The thing about this fragment is that half of it is dual-layered, and the rest is poetic. How it is being read above (that he ate an actual heart, got physically pregnant, etc.) is utterly at odds with poetic license, metaphor, and the skaldic love of wordplay and kennings- and thus missing what IMO are the most likely interpretations of the verse. To grasp its intricacies, let's take it piece-by-piece.
First, what is it that Loki eats?
The woman's heart; in one translation, it is 'the thought-stone'. In a low-tech society, the thought and evidence would be that the body produces stones - kidney stones, gallstones, all this sort of thing. So what would a thought-stone be? The product of the mind, of thinking - or, considered carefully, 'ideas'. Linked with the heart, this makes them what would be called closely held ideas - strong beliefs. That the heart is half-cooked - or in perhaps more modern and cutting terminology, 'half-baked' - may well be important, with all of its connotations of 'poorly thought-out', or simply 'bad' or 'crazy'.
Next, what's up with that fire?
Well, the woman's heart/thought-stone is found 'on a fire' made from a linden tree. In Norse belief, the linden tree is sacred, female, and linked with mercy (as the oak tree is linked with stern-ness); village discussions, hearings, and judgements are given from under the village linden tree. If the heart indicates ideas, then ideas cooked 'on a linden-fire' would be thoughts developed (cooked) while sitting at judgement (under the linden-tree).
So then who's the woman?
Well, the above very strongly indicates that the woman is considered a leader of the village, as the elders would be the ones actually sitting directly beneath the tree. We know of a number of females in Norse mythology who are strong leaders, such as Freya and Frigga, but neither of them are in close relation with Loki. There is, however, a female who is not only a) closely linked to Loki, she is also b) a strong leader of her people, c) considered by the Norse to be 'wicked', and d) someone who has close congress (both physically and philosophically) with Loki: Angrboða.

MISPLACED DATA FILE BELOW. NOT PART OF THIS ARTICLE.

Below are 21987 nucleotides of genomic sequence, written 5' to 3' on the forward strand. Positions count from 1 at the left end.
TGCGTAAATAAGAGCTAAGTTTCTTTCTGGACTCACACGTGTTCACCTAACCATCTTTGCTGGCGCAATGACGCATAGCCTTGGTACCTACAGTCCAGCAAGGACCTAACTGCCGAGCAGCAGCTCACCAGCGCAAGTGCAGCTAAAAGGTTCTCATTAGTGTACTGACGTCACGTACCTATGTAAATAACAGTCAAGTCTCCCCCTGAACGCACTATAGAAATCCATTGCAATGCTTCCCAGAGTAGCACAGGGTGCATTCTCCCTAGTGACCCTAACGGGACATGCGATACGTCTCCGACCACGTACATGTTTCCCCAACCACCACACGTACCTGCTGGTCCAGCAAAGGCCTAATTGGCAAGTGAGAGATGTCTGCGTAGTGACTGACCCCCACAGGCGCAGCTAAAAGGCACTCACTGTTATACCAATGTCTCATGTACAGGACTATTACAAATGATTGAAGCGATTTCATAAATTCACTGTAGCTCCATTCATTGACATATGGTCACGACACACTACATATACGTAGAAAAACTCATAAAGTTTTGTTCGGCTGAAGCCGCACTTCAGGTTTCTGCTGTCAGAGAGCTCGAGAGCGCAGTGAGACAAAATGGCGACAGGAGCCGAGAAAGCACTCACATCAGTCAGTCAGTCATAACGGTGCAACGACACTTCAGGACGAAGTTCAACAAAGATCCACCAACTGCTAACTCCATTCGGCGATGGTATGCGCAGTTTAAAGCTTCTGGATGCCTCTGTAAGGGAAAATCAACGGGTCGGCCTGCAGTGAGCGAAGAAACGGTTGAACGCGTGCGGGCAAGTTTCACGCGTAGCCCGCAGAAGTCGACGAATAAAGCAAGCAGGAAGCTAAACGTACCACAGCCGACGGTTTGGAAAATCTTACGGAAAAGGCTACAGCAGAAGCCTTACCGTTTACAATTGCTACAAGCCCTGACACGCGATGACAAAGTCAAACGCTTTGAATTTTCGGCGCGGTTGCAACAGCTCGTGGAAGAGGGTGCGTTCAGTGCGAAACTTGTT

Angrboða (translated as "the one who brings grief" or "she-who-offers-sorrow" - I prefer the more direct "Grief-Bringer", though 'Angr' is 'grief', and 'boð' is 'offer') is the chieftess of the jotunn of Járnvid ('Iron-wood'); these female jotunn are numbered among the ogresses, but the Norse skald is nothing if not prone to exaggeration, and so 'leader of the clan' gets expanded to 'all the ogresses of the earth'. She is also the mother of what so far as I know are the only three in Norse mythology who are explicitly called monsters - the Midgard Serpent Jörmungandr, the great wolf Fenris, and Hel Half-Dead. That all these three are fathered by Loki is one of the other layers of the above; we'll get into it a little later.
Okay, so Loki eats Angrboða's heart?
Well, no - not literally. If the heart/thought-stone is an idea (or many ideas) that are dear to the one who has them, then how do you eat them? Well, eating is consuming; you 'consume' an idea by listening to it. So Loki eats the heart, or rather, he actually sits down and talks with this vibrant, charismatic leader, and listens to the ideas she's developed from sitting in judgement over her people, and takes her ideas for his own - he 'eats her heart, her thought-stone'.
But what's this about pregnancy?
Well, how can you 'get pregnant' by a thought? Why, by taking it as your own - internalizing it, we would say. Now, actual birthing is only implied - 'thence in the world are all wicked ones come' is definitely suggestive of a pregnancy that results in birth! Take this back to being 'pregnant with an idea', and what would be the product? Why, more ideas, of course!! And if the 'more ideas' that Loki births are 'all the wicked ones', then this is suggesting that all the bad ideas he has after this are a result of him taking into himself the ideas he gains from the ogress/giantess Angrboða.
Another layer of this is the concept (essentially held even in modern times) that a man 'is pregnant' when a woman carries his child. Angrboða gave three children to Loki (Jörmungandr, Fenris, and Hel), and so with a shift of emphasis of reading, as well as a realization that Loki meeting a female who could deal with him on his own level would definitely enflame his passions, it is only a small step to see that Loki's dealings with Angrboða soon proceeded to sexual relations, and he impregnated her - 'with child from the woman | Lopt soon was, And thence among men came the monsters all.'
Reading Nordic poetry and sagas, even in translation, rather requires an understanding of kennings, poetic license and metaphor, Nordic beliefs, sociology both general and particular, and a realization that the damn skalds pretty much never talk straight at something. Always consider that the meaning of the actual word, phrase, or concept is a stand-in for something else, and you probably won't be too far off. ;)